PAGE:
“Catholic Watershed: The Chicago Ordination Class of 1969 and How They Helped Change the Church” is an engrossing 394-page book by Michael P. Cahill, a history PhD from the University of Chicago who has taught at Mundelein seminary and chaired Chicago’s Archdiocesan Pastoral Council. There’s a foreword by Martin Marty. The publisher is ACTA,

The six priests who propel this eyewitness account of a large archdiocese shaken by the Second Vatican Council are Fathers Mike Ahlstrom, Larry Duris, Bob Heidenreich, Tom Libera, Ed Upton and Bill Zavaski. The Council was more revolutionary than it may seem 50 years afterward, and less revolutionary than some reformers hoped.

In some respects it is still an experiment in progress, resisted by some elderly Catholics caught in ecclesial quicksand of the past, and by some young Catholics whose unease with the present glues them to a past that didn’t happen.
These six men were ordained by Cardinal John Cody. He was secretive about his health, and about most things. He didn’t always tell the truth. He asked me to accompany him to Mundelein when he retired, to help him write his autobiography. I spent hundreds of hours talking with him at his Chicago residence, but the book was never written. Cody died in office, less liked than when he was appointed to Chicago. The thoughts about Cody in this book are accurate and interesting and probably would not have been included in Cody’s own book.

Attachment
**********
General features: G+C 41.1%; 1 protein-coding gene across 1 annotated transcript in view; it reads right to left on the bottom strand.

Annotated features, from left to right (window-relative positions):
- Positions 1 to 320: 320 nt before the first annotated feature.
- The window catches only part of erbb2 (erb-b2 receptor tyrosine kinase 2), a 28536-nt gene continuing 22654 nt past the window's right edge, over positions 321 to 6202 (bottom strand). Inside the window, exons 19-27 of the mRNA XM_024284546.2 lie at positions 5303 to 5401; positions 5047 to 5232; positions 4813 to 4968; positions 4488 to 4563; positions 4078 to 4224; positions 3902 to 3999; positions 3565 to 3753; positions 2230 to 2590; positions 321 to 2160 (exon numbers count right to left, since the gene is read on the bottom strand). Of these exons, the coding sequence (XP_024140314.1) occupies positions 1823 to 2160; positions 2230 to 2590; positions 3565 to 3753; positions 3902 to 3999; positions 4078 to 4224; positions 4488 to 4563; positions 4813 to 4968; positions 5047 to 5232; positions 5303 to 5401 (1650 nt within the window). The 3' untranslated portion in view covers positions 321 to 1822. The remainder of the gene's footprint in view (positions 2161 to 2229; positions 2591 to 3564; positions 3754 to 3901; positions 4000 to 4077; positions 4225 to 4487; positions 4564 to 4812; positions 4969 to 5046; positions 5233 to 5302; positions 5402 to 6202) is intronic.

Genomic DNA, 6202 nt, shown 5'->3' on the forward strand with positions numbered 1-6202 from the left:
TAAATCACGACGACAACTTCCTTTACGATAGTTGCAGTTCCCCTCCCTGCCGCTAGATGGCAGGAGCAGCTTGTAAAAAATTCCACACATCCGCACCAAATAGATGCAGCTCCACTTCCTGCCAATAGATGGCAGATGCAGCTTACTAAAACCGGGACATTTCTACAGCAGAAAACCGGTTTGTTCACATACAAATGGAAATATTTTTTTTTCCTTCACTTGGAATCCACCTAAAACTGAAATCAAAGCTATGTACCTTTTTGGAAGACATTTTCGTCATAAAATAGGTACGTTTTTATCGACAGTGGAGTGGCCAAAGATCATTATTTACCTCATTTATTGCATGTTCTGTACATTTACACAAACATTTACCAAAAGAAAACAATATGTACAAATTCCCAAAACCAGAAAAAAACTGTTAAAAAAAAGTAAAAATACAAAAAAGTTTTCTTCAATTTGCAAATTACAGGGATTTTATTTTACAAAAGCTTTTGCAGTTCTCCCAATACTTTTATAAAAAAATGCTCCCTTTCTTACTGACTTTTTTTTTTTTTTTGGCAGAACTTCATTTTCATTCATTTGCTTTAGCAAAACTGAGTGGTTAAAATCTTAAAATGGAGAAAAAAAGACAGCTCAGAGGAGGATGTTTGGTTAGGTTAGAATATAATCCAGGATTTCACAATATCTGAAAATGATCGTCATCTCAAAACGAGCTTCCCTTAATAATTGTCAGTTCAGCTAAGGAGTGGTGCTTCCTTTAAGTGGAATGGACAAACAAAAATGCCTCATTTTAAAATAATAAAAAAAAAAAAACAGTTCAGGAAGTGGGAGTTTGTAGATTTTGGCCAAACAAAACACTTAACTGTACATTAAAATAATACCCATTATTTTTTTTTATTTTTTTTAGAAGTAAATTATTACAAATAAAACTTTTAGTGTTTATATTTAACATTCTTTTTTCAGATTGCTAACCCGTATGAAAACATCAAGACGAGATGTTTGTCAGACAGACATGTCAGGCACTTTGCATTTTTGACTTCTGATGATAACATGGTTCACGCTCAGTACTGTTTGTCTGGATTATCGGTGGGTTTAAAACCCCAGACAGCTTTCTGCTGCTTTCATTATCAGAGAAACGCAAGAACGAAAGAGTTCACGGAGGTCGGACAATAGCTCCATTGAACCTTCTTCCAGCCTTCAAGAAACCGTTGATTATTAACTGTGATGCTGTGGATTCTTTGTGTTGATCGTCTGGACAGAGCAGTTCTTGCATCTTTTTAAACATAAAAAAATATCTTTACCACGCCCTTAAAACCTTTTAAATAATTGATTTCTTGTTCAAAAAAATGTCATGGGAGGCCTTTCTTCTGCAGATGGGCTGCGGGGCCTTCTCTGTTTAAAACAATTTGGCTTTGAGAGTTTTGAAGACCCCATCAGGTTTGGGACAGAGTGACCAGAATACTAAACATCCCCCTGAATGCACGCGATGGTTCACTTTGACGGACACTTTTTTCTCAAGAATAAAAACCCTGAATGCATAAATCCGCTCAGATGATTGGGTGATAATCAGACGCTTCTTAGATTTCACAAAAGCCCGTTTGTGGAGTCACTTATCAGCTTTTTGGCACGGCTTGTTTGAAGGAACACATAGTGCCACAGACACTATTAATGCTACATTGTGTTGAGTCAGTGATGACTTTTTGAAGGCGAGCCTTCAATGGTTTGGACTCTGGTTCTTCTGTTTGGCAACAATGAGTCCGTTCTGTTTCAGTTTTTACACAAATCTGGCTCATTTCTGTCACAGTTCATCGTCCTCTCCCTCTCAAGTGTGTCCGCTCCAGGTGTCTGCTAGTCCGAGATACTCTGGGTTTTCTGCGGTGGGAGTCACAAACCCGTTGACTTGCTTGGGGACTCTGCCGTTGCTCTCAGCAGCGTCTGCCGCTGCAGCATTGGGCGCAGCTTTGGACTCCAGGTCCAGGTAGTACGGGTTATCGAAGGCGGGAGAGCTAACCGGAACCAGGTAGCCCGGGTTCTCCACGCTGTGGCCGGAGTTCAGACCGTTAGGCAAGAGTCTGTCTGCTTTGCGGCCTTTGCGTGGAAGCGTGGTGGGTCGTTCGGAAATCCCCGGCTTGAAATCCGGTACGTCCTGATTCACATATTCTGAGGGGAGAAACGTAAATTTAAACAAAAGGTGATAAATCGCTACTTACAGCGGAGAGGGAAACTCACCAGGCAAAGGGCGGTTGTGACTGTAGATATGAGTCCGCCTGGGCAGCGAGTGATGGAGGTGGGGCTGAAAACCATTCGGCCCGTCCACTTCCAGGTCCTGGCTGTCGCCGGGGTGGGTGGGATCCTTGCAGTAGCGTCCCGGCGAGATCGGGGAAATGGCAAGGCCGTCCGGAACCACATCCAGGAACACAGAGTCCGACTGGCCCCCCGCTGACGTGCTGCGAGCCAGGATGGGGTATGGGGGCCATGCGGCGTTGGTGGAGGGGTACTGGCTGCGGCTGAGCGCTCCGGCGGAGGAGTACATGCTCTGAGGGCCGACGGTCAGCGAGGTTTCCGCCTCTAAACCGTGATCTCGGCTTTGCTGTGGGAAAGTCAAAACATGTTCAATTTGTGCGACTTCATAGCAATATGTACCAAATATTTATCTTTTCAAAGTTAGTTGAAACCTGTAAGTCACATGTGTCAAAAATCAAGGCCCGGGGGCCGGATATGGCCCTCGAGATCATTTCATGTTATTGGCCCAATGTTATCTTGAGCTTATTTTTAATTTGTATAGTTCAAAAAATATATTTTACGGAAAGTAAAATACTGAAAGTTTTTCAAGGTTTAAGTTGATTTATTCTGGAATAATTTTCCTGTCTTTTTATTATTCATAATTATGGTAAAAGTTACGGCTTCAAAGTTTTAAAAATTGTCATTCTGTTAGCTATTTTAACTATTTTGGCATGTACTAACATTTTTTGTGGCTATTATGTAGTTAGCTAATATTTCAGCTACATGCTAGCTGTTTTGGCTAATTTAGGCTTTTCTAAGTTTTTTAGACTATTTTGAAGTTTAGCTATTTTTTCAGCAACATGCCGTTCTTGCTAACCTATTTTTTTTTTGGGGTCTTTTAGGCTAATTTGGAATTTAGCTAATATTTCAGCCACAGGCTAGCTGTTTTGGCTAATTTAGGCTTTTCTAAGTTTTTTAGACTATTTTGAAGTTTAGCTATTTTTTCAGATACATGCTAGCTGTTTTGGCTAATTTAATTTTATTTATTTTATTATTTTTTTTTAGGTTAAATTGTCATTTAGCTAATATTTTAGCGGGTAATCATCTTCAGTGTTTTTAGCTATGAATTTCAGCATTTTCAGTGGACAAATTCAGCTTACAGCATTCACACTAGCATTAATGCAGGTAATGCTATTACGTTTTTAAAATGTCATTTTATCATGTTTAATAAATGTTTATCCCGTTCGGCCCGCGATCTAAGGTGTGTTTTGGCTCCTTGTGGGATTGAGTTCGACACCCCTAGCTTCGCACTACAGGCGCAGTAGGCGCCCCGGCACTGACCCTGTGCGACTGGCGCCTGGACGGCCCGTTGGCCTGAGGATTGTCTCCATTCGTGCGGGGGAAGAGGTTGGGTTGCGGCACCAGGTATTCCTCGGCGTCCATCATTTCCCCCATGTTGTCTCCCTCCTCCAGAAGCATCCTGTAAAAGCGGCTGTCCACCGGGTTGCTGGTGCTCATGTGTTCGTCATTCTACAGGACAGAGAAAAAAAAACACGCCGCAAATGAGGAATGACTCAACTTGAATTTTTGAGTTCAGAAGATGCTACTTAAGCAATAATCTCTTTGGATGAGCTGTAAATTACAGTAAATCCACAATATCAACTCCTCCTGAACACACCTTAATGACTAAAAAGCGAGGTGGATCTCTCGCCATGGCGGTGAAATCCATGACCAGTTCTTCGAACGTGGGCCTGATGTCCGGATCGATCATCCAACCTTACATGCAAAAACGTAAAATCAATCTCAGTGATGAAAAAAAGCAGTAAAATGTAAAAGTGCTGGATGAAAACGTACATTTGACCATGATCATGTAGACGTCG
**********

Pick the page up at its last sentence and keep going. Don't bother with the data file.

There was a different spirit when Cody’s successor, newly-appointed Archbishop Joseph Bernardin, began his homily at a Mass attended by hundreds of priests : “I am Joseph, your brother.”

“He clearly distanced himself from Cody, Ed Upton said. Cahill observed that “the contrast in tone and style to Cody could not have been more striking.” I was there, and remember the springtime atmosphere on that August evening.